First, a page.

say some analysts.

This would easily be done by firing the prime minister's two Communist 
deputies - Agriculture Minister Gennady Kulik and First Deputy Prime Minister 
Yury Maslyukov, who oversees economic policy.

Such a move would undermine Primakov, who has said in the past that he would 
step down if they were removed.

This would then provoke a revolt by Communists in the Duma, who would be 
unlikely to approve a replacement for Primakov and who would block any 
legislature pushed by Yeltsin.

Many analysts believe that if Primakov is sacked as a preemptive strike 
before the impeachment vote, parliament will surely pick up the two-thirds 
vote required to start the proceedings.

But if Yeltsin does nothing radical before May 13, more deputies may be 
likely to refrain from supporting impeachment.

They may fear how he will respond if they do, says Alexander Mekhanik, 
Director of the Moscow-based Contemporary Politics Institute.

"There is a danger that Yeltsin would do something impulsive. That is a 
bigger threat to stability than impeachment," he says. "I think some of them 
realize that."


Rumors on Primakov's Possible Replacements Eyed 

Moskovskiy Komsomolets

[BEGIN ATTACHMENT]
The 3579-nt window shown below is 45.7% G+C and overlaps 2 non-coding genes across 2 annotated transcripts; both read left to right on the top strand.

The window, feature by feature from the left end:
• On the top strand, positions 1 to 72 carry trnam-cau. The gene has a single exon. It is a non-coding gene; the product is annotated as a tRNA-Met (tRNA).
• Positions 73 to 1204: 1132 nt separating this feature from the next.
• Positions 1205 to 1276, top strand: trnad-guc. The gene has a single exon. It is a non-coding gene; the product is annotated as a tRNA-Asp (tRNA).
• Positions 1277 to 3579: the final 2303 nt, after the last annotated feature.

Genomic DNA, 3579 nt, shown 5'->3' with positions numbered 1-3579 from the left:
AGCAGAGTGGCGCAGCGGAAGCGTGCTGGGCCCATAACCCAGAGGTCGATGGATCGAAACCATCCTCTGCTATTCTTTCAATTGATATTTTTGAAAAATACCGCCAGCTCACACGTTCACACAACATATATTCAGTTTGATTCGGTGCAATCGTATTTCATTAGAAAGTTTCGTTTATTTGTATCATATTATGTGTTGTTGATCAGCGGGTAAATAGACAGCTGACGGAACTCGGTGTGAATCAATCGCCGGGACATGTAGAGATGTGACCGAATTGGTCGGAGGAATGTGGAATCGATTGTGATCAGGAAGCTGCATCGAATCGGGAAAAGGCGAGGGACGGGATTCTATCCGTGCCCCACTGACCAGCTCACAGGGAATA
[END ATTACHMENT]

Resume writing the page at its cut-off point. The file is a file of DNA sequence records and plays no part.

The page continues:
May 8, 1999
[translation for personal use only]
Article by Mikhail Rostovskiy: "The Suicide Hit Parade: No One, It 
Seems, Is Irreplaceable in Our Country" 

On the last working day of the week the White House 
was more reminiscent of a house of sorrows. Virtually everyone seems now 
to be used to the idea of the premier's possible imminent dismissal. 
Primakov, with a countenance that was mournful but full of dignity, 
greeted veteran ex-ministers. And officials, all abandoning their work, 
gave way to thoughts about their own future and about potential 
candidates to become the new premier. 

Some of the "servants," incidentally, still cling to the hope that 
Yevgeniy Primakov will be able to survive. "It is all too unpredictable," 
one such optimist told Moskovskiy Komsomolets. "No one knows what Boris 
Nikolayevich's mood will be or whether he will go off to the Central 
Clinical Hospital again. Moreover, psychological warfare is now being 
waged designed to make the deputies falter. Perhaps that is the main